THE residents of Segenhoe Street, Aberdeen are relieved that the second tree with white ants has been felled, before it could fall.
The tree was one of two trees, which for years have been a safety concern for local residents, but their complaints to Council had fallen on deaf ears, until one tree fell onto Verona Bruin’s house. (Read: Council refuses damage bill caused by their white ant riddled tree).
See link to A Current Affair story below.
Yesterday, a contractor for Council arrived and removed the second tree.
Once the base of the tree was cut, residents said the white ant damage was clear and they were shocked the tree was only held in place by one root, which was lifting.
“You could see the white ants were in the middle of the tree and had eaten at least two foot up the tree trunk,” said Verona Bruin.
“But what really surprised us was there was only one root supporting the tree,” she said.
“There were no roots going towards the road, just one that was on the footpath towards my house, probably trying to reach the water from my garden,” she said.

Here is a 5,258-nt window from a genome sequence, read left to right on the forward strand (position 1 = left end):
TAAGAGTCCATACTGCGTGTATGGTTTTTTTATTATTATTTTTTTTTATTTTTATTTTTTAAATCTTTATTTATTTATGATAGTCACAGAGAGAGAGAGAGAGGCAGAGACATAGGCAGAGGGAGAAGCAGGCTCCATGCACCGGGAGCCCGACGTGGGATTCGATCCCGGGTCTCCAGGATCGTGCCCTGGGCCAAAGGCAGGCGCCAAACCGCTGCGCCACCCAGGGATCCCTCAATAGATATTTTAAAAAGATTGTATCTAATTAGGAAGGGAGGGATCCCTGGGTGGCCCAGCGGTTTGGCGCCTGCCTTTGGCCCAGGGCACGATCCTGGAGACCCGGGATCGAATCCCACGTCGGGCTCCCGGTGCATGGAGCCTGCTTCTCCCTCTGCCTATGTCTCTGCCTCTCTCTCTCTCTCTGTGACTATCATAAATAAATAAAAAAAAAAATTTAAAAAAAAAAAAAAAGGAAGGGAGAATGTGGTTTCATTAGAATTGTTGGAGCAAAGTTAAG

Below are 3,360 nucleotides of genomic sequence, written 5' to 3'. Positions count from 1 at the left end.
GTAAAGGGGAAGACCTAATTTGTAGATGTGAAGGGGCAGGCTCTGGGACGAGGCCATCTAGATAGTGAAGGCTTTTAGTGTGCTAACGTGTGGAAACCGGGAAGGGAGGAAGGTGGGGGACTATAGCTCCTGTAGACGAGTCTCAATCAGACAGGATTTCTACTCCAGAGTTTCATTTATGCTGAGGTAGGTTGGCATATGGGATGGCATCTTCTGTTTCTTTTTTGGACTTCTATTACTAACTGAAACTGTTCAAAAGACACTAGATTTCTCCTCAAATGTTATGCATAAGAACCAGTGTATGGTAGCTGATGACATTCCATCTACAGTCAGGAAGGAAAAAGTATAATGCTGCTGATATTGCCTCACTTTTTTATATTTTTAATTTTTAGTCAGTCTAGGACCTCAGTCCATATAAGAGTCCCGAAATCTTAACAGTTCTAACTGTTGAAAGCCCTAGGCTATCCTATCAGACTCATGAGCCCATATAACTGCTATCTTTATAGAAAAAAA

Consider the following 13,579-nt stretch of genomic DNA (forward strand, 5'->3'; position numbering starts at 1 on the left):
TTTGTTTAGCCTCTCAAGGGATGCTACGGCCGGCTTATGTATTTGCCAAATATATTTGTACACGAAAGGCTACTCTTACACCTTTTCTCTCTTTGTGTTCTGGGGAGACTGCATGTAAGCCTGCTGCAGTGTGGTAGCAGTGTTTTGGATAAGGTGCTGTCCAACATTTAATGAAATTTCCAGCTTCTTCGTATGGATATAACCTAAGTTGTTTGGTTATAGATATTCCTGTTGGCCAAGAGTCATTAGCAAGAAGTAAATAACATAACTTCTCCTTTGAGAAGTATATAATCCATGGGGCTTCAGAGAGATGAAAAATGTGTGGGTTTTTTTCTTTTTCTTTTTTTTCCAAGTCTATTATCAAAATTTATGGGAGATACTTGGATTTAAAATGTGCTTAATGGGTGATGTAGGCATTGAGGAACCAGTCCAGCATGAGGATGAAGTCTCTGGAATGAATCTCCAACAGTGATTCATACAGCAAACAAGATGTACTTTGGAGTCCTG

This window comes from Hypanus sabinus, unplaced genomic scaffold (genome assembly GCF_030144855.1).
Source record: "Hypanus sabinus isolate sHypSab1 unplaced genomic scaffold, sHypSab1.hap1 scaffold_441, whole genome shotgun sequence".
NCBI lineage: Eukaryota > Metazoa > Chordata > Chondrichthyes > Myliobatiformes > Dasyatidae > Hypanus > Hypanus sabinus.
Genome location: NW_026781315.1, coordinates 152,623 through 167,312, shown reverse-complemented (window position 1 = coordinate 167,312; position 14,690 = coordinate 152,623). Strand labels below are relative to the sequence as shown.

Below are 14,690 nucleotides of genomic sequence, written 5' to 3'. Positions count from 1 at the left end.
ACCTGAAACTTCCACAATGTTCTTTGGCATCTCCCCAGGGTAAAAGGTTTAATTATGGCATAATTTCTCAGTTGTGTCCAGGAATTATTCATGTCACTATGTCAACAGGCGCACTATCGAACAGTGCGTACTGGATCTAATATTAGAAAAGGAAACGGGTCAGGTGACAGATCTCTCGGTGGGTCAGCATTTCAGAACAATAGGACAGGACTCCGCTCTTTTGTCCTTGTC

“But we’d noticed that root before and noticed how it had been lifting, so the tree didn’t have much support and we can see now we were lucky it was still standing,” she said.
“I’m just really relieved it is gone and we don’t have to worry about it falling and damaging the house again, or my neighbour’s fence or worse hurting someone,” she said.
“Where the second tree was, is where the children stand to catch the bus, so that was our biggest worry,” Verona Bruin said.
However, many residents assert they had complained to Council for years and will provide the evidence to Verona to help her get the damages she deserves from Council.
Verona has asked Council to provide all records and reports on the tree, but Council have not provided the information to her within the required 20 days and the matter has been referred to the Information and Privacy Commission for investigation.
See more photos below the A Current Affair story.
Verona also received another letter from Council last week saying they need more time to find the records and instead of charging her the standard $30 fee, they estimate they may charge her more than $400 and now require a $200 deposit before finding the records, which may prove their negligence. The Information and Privacy Commission may also investigate why Council does not have records of resident complaints readily available. (Read: Council hides tree information).